Environment

With plans to build a controversial asphalt plant, Radford Quarries files for bankruptcy, equipment is seized

Update: In response to a reader comment, we have posted within the story the email describing the gun incident.

Radford Quarries, a stone mining company with plans to build an asphalt plant near a camp for seriously ill children, has filed for Chapter 11 bankruptcy.

According to the filings, the company has no more than $50,000 in assets while owing between $1 million and $10 million.

Ashe County Line first reported the news of the company’s bankruptcy filing.

Chapter 11 allows the company to continue while reorganizing its finances. However, Radford does operate, it might have to do so without some key equipment. Earlier this week, Caterpillar seized a front loader and a truck. Radford Quarries has filed a motion in court to get them back.

A partial list of creditors includes law firm Poyner Spruill, which successfully defended a related company Appalachian Materials in a legal battle over local permitting of an asphalt plant. If built, the plant would open within a quarter mile of Camp New Hope, which serves children with serious or terminal illnesses.

Radford Quarries owes the law firm more than $243,000.

DJ Cecile Jr. is vice president of Radford Quarries, which has been in business since 1992. Headquartered in Boone, the company mines and sells stone in Ashe, Avery, Watauga and Wilkes Counties.

It also operates a quarry in Johnson County, Tenn.

The company owes several other law firms, machinery companies and the Wilkes County tax collector. However, the creditor list is incomplete; the court filed a notice of deficiency to Radford Quarries yesterday because many documents are missing from the initial bankruptcy filing.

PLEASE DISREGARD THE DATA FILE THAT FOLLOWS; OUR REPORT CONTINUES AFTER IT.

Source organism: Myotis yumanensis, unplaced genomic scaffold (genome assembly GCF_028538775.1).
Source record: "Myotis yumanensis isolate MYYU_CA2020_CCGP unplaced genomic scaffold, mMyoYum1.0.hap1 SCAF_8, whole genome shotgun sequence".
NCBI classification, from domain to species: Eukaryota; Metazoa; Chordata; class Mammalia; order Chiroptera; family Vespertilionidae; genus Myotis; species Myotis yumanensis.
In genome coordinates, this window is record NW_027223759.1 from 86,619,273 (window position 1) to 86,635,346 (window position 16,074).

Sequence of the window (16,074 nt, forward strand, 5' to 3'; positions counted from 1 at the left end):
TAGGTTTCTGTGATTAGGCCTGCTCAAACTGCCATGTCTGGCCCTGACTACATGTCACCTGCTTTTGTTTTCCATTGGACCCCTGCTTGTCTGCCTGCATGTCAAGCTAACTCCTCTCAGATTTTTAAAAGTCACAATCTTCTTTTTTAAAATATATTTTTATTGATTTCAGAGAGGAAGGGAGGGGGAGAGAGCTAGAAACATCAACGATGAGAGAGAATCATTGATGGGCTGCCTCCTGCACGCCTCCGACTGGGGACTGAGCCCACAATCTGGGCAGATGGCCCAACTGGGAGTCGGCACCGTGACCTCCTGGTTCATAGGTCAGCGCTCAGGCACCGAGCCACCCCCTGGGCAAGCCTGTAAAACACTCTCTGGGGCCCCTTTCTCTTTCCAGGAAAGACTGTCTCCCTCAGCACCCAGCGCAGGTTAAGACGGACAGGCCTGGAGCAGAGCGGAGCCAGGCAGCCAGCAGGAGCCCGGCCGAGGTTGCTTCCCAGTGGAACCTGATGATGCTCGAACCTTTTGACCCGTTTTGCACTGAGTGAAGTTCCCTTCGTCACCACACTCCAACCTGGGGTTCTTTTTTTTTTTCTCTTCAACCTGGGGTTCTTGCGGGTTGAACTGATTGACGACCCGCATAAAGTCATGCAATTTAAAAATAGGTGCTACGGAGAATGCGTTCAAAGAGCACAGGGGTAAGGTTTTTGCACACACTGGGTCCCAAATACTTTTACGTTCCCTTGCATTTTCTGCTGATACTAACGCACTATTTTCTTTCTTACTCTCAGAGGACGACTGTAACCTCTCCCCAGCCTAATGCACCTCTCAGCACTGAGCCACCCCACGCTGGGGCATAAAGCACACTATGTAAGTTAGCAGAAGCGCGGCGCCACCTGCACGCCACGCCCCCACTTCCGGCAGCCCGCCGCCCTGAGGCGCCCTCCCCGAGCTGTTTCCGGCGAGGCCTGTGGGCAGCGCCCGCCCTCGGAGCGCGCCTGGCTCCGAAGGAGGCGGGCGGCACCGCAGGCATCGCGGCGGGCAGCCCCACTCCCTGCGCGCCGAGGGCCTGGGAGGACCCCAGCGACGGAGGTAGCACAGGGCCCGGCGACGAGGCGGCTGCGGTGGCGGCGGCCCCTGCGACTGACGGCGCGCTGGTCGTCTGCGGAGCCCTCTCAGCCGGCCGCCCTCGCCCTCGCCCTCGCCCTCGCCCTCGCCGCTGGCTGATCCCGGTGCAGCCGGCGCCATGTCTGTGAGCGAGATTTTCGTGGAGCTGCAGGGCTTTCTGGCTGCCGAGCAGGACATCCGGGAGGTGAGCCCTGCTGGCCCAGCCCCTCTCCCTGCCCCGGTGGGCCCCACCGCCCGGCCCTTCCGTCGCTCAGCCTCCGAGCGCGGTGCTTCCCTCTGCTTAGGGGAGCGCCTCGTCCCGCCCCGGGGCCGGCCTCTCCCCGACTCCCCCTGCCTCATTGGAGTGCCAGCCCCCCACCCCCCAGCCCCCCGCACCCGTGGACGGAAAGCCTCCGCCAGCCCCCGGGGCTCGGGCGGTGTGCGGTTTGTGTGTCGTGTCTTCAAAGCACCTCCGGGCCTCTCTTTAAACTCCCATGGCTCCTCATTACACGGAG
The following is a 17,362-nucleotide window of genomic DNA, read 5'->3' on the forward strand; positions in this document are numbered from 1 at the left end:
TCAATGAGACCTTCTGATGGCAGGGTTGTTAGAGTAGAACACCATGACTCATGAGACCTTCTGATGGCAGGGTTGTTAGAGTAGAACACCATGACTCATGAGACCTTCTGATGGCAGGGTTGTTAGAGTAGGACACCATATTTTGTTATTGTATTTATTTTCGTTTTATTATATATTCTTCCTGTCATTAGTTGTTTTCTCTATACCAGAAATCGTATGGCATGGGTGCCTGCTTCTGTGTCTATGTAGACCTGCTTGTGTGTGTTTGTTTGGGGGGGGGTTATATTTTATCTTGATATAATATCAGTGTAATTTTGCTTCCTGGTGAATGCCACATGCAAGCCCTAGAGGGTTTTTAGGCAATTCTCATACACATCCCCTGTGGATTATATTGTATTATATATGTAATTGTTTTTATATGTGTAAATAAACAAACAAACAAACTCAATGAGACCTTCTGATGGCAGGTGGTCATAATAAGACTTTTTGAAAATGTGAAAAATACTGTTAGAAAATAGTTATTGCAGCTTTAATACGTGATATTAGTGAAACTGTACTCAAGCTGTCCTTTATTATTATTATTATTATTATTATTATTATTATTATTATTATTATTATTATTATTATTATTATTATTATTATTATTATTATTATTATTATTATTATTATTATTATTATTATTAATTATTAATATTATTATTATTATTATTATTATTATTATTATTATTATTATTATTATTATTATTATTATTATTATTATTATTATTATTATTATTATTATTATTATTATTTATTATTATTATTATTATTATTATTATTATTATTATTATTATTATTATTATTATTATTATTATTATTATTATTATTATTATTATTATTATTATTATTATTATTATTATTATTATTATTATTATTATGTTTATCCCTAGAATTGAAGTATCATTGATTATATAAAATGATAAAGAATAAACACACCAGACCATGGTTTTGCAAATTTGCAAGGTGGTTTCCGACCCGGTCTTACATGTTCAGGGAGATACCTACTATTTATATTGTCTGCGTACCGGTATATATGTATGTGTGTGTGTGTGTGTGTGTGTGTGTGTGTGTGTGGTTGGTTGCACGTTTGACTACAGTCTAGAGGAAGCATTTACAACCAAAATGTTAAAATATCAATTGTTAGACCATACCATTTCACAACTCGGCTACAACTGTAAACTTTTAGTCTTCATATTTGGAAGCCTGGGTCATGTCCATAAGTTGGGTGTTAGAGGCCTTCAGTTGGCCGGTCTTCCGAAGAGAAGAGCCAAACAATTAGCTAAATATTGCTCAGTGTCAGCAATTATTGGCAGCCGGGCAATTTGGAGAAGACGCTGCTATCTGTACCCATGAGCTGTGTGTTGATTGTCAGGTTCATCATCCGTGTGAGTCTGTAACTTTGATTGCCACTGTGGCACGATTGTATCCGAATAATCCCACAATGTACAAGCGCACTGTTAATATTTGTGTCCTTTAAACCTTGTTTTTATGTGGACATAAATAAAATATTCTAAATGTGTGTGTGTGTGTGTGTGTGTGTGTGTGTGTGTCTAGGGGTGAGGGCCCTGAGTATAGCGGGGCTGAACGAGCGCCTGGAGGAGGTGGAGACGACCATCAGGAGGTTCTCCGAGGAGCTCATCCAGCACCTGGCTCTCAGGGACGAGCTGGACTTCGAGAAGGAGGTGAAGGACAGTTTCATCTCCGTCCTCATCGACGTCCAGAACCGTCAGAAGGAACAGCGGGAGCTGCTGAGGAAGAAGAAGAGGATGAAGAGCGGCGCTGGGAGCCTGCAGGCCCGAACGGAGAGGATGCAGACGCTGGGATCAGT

North Carolina is not on the initial list of largest creditors.

Radford Quarries also owes the US Mine Safety and Health Administration $52,000. It’s unclear the source of that debt. The MSHA cited Radford Quarries for four violations in 2017, according to agency records, but they were not considered “serious or substantial.”


State environmental regulators have also repeatedly cited the company for violations. In one instance, after inspectors arrived, Danny Cecile, father of DJ Cecile, “produced a pistol from his pocket,” according to state records, and stated “that the pistol was in case any of the inspectors got ‘out of line.'”

 


2 Comments


  1. Jack

    July 31, 2019 at 2:31 pm

    This is the second time this blog, and the only source I can find which is saying so, has made the allegation that a public record tells the story about a wielding at pistol at DEQ inspectors.

    You’ve said the record is publicly available, and you were able to attach the non-serious citations document, so it would be greatly beneficial to your readers to also attach the document you have which supports your serious allegation.

  2. Jack

    July 31, 2019 at 3:12 pm

    I just want to laud the author, Lisa Sorg, for very professionally (and quickly!) responding to an inquiry about the public records she acquired which detail the allegation (and providing them), and express my appreciation for the update to the post.

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